Neural basis of subjective visual experience

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Dr. rer. nat. Natalia Zaretskaya
Institute for Psychology
University of Graz

Our subjective experience of the outside world results from an interplay between the information from our sensory organs and top-down influences such as our knowledge, experience, and expectations. For efficient perception, our brain must balance these two types of influences. A loss of this balance can lead to perceptual errors and, in extreme cases, to hallucinations, which may be caused by an excessive influence of the top-down processes. It is therefore important to understand how our top-down influences transforms sensory information into subjective experience, both for basic research and for potential clinical applications.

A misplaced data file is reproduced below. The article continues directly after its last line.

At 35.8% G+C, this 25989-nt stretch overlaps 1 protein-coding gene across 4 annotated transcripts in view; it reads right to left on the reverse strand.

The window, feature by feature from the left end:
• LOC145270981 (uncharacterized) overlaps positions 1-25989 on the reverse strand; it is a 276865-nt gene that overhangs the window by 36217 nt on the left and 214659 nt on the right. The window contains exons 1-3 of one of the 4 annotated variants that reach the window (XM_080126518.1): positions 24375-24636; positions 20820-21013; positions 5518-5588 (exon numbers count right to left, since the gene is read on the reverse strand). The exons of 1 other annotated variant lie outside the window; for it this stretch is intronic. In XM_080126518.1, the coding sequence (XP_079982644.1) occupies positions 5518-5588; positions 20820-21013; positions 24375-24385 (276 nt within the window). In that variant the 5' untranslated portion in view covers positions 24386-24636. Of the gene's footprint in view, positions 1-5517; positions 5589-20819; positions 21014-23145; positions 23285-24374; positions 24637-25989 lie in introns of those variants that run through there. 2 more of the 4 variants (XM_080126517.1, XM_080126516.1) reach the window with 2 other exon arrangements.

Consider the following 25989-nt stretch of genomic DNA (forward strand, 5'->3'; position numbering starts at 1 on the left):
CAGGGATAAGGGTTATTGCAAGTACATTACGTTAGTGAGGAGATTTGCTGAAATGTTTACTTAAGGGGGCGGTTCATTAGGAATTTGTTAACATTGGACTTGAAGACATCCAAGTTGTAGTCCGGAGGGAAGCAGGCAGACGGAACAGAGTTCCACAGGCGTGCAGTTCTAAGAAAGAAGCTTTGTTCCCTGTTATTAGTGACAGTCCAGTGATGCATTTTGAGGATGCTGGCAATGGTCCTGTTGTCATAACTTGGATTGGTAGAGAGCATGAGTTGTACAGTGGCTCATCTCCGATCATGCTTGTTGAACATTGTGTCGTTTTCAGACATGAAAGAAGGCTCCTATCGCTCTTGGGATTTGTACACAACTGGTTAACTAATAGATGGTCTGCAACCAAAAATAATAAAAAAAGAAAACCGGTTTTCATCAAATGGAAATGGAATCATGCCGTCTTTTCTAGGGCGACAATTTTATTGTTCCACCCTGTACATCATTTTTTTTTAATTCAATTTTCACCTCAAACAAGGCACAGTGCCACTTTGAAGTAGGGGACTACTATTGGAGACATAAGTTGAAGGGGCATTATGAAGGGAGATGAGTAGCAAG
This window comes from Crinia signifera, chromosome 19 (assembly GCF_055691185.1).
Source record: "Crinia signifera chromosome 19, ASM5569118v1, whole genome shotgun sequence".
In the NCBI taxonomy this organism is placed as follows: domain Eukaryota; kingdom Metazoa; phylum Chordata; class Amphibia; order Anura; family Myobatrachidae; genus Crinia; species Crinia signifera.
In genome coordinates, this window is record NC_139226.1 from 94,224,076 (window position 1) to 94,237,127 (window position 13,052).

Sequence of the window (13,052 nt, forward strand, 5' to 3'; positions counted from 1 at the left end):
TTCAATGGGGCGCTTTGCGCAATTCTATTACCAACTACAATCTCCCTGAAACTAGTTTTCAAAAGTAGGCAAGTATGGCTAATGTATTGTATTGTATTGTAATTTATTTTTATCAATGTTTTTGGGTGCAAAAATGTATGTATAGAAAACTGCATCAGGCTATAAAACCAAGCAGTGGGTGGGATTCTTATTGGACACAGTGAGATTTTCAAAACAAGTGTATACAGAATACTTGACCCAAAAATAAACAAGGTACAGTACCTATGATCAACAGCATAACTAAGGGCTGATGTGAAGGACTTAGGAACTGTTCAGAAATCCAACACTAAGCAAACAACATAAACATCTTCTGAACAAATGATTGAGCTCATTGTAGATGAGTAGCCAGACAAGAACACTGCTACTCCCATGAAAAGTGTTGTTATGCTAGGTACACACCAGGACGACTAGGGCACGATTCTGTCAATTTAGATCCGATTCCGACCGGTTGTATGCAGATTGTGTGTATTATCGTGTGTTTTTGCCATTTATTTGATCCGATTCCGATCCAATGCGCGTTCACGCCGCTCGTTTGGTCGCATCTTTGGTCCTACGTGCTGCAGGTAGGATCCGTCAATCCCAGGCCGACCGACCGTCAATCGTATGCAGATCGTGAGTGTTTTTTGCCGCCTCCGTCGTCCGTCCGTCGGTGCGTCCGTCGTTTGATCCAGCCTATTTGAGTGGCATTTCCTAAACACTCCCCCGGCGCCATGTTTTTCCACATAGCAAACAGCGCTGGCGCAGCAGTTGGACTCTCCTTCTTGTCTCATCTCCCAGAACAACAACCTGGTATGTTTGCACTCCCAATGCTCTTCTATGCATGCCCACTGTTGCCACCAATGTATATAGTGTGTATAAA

In this project, we will study the neural mechanisms of subjective experience from two different angles. First, we will study the neural mechanisms of healthy perception of visual illusions. Second, we will study the neural mechanisms of pathological perceptions in participants who experience hallucinations. Using advanced fMRI methods, we will determine which anatomical and functional characteristics of the brain are responsible for subjective experience in these two cases. We will then combine and compare results from these two streams of research to determine the commonalities and differences between the two types of subjective experience. By doing so we will be able to distill the common mechanism responsible for producing subjective experience, and determine those aspects of neural activity that specifically characterize pathological cases.

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